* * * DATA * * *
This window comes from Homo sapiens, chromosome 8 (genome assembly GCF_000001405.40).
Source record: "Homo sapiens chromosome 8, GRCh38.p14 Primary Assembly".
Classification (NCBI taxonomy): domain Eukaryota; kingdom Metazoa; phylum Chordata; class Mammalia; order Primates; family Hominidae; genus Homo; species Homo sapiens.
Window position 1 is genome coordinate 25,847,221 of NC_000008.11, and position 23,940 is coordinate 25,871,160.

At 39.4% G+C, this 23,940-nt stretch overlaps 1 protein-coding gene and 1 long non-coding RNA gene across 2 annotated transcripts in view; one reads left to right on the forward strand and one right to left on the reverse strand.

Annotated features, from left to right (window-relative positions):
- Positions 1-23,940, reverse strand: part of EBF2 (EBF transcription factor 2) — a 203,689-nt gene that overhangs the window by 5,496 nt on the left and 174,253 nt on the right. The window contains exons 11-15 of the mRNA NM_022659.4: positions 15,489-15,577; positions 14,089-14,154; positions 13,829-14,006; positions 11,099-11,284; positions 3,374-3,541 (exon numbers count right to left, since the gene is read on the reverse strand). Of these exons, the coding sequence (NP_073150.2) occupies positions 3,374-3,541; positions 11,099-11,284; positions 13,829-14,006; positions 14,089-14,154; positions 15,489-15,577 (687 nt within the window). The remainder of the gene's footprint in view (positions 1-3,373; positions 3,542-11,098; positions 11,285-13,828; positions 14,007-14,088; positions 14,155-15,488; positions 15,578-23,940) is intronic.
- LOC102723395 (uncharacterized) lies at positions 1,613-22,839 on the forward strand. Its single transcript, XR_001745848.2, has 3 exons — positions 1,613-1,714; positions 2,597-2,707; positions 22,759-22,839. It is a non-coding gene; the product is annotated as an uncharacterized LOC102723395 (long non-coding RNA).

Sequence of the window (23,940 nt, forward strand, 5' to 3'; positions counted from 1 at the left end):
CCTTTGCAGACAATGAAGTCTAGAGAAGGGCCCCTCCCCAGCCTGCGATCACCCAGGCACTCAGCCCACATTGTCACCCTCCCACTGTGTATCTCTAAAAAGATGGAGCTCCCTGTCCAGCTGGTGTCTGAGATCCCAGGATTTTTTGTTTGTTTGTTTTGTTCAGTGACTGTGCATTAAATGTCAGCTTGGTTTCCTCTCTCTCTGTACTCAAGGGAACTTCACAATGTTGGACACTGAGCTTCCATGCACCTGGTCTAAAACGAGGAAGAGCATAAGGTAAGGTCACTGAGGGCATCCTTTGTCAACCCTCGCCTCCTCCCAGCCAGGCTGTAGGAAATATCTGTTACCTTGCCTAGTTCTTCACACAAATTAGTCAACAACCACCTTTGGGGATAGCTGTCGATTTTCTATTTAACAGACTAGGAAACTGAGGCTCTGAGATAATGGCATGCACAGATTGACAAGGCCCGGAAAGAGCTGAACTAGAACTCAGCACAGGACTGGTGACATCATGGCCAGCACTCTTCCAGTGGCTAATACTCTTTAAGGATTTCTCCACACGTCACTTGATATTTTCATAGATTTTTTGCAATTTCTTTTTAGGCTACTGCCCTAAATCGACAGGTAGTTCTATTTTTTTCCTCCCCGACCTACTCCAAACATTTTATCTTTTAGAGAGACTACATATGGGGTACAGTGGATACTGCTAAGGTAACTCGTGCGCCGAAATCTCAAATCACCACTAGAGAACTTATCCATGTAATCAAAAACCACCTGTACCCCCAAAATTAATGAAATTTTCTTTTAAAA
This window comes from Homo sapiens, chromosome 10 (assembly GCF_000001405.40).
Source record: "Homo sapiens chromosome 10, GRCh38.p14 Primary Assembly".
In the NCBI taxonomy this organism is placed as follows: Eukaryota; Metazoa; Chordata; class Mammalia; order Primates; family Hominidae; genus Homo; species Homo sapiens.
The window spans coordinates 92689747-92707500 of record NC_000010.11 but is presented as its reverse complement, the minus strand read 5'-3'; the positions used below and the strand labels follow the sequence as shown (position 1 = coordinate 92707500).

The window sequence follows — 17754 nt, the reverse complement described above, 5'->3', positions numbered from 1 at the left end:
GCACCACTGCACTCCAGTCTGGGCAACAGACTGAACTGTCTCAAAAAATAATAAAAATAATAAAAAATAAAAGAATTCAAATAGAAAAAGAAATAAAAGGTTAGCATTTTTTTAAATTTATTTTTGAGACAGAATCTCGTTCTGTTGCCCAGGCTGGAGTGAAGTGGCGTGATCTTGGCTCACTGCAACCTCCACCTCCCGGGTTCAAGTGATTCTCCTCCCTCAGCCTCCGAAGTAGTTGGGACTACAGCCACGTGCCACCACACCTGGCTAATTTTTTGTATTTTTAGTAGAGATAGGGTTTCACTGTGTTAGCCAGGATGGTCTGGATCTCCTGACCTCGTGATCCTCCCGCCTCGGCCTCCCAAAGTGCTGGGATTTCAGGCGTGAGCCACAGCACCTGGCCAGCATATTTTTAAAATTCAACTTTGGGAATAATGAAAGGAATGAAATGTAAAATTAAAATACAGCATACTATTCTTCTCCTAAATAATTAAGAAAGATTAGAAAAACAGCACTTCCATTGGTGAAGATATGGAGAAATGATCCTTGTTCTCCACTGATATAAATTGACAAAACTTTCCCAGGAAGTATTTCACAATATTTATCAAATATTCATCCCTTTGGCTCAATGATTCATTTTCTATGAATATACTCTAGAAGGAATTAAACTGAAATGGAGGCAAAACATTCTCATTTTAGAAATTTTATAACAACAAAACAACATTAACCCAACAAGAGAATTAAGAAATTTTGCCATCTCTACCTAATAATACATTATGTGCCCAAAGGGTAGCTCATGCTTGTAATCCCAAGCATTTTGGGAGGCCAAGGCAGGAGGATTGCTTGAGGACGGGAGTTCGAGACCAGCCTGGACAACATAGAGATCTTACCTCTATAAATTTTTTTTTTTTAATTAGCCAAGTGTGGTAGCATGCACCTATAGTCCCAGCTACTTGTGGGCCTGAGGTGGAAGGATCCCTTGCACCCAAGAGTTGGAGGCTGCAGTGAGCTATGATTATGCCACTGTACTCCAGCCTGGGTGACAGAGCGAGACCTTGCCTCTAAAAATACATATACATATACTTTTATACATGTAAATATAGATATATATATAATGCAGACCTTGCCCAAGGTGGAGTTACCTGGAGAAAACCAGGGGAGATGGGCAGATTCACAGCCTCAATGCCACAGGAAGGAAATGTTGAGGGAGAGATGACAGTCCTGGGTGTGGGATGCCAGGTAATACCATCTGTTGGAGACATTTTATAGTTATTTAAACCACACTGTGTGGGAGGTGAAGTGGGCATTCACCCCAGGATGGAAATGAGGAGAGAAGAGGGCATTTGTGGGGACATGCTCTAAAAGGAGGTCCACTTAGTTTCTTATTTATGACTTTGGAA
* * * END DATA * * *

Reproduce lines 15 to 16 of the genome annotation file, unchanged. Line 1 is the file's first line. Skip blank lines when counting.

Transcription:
The window sequence follows — 17754 nt, the reverse complement described above, 5'->3', positions numbered from 1 at the left end:
GCACCACTGCACTCCAGTCTGGGCAACAGACTGAACTGTCTCAAAAAATAATAAAAATAATAAAAAATAAAAGAATTCAAATAGAAAAAGAAATAAAAGGTTAGCATTTTTTTAAATTTATTTTTGAGACAGAATCTCGTTCTGTTGCCCAGGCTGGAGTGAAGTGGCGTGATCTTGGCTCACTGCAACCTCCACCTCCCGGGTTCAAGTGATTCTCCTCCCTCAGCCTCCGAAGTAGTTGGGACTACAGCCACGTGCCACCACACCTGGCTAATTTTTTGTATTTTTAGTAGAGATAGGGTTTCACTGTGTTAGCCAGGATGGTCTGGATCTCCTGACCTCGTGATCCTCCCGCCTCGGCCTCCCAAAGTGCTGGGATTTCAGGCGTGAGCCACAGCACCTGGCCAGCATATTTTTAAAATTCAACTTTGGGAATAATGAAAGGAATGAAATGTAAAATTAAAATACAGCATACTATTCTTCTCCTAAATAATTAAGAAAGATTAGAAAAACAGCACTTCCATTGGTGAAGATATGGAGAAATGATCCTTGTTCTCCACTGATATAAATTGACAAAACTTTCCCAGGAAGTATTTCACAATATTTATCAAATATTCATCCCTTTGGCTCAATGATTCATTTTCTATGAATATACTCTAGAAGGAATTAAACTGAAATGGAGGCAAAACATTCTCATTTTAGAAATTTTATAACAACAAAACAACATTAACCCAACAAGAGAATTAAGAAATTTTGCCATCTCTACCTAATAATACATTATGTGCCCAAAGGGTAGCTCATGCTTGTAATCCCAAGCATTTTGGGAGGCCAAGGCAGGAGGATTGCTTGAGGACGGGAGTTCGAGACCAGCCTGGACAACATAGAGATCTTACCTCTATAAATTTTTTTTTTTTAATTAGCCAAGTGTGGTAGCATGCACCTATAGTCCCAGCTACTTGTGGGCCTGAGGTGGAAGGATCCCTTGCACCCAAGAGTTGGAGGCTGCAGTGAGCTATGATTATGCCACTGTACTCCAGCCTGGGTGACAGAGCGAGACCTTGCCTCTAAAAATACATATACATATACTTTTATACATGTAAATATAGATATATATATAATGCAGACCTTGCCCAAGGTGGAGTTACCTGGAGAAAACCAGGGGAGATGGGCAGATTCACAGCCTCAATGCCACAGGAAGGAAATGTTGAGGGAGAGATGACAGTCCTGGGTGTGGGATGCCAGGTAATACCATCTGTTGGAGACATTTTATAGTTATTTAAACCACACTGTGTGGGAGGTGAAGTGGGCATTCACCCCAGGATGGAAATGAGGAGAGAAGAGGGCATTTGTGGGGACATGCTCTAAAAGGAGGTCCACTTAGTTTCTTATTTATGACTTTGGAA